Egyptian broomrape can attack most of the same crops affected by branched broomrape. It differs in occurring on a wider range of Brassicaceae, especially various mustard species in India. It is also a more important pest on Cucurbitaceae compared to branched broomrape.
Economic Importance: The effects of Egyptian broomrape on the host are the same as branched broomrape, and damage can be similarly severe.
Orobanche minor (small broomrape)
Small broomrape (Table 1, Figure 2c) is typically a one (or few) stalked, unbranched plant up to 70 cm tall and occasionally 1 m. It is very widely distributed, being native throughout most of Europe, Western Asia and Northern Africa, as far south as Ethiopia and Somalia, while it has also been sporadically introduced to Japan, New Zealand, Australia and several countries in North and South America. This species is a federally listed noxious weed in the United States that has infested red clover fields in Washington and Oregon (Mallory-Smith & Colquhoun, 2012; Osterbauer & Rehms, 2002 ).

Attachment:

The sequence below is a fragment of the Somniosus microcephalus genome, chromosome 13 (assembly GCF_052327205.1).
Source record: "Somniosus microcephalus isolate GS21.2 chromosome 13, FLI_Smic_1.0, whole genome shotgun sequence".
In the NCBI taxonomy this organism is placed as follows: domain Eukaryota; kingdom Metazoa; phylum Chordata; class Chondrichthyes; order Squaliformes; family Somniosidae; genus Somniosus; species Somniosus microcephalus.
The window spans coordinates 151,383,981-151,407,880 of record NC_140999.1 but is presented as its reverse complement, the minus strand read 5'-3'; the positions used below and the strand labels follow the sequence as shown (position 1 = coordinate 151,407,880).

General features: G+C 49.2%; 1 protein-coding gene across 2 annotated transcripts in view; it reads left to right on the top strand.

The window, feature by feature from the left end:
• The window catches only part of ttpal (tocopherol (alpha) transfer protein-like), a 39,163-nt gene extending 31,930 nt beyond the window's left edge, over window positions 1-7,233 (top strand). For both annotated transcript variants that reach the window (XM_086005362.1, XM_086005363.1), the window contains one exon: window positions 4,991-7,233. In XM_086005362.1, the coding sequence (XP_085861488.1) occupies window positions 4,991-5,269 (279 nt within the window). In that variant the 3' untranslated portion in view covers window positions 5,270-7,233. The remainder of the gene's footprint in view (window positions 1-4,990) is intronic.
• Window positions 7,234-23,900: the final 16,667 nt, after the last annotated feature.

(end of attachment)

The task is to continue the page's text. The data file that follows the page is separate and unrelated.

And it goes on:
The host range for small broomrape is very wide, particularly in Fabaceae (clover, alfalfa, vetch). Small broomrape can also parasitize Asteraceae (lettuce, safflower) and Apiaceae (carrot, celery), Solanaceae, and other families.
Economic Importance: The greatest economic damage is to clover, reported in several countries in Europe. This problem has led to the abandonment of the clover seed industry in some of those countries including the UK.
Orobanche hederae (ivy broomrape)
While the majority of Orobanche species exhibit a broad host range for parasitism, some, such as ivy broomrape (Table 1, Figure 2d), exhibit narrow preferences. In this case, the parisite exclusively attacks species within the Hedera genus, commonly known as ivy. Ivy broomrape is a short-lived monocarpic perennial, reaching heights of up to 60 cm. Its distribution area spans across Western and Southern Europe, North Africa, and Asia Minor. It is a close relative of Orobanche minor, and arguably derived from it.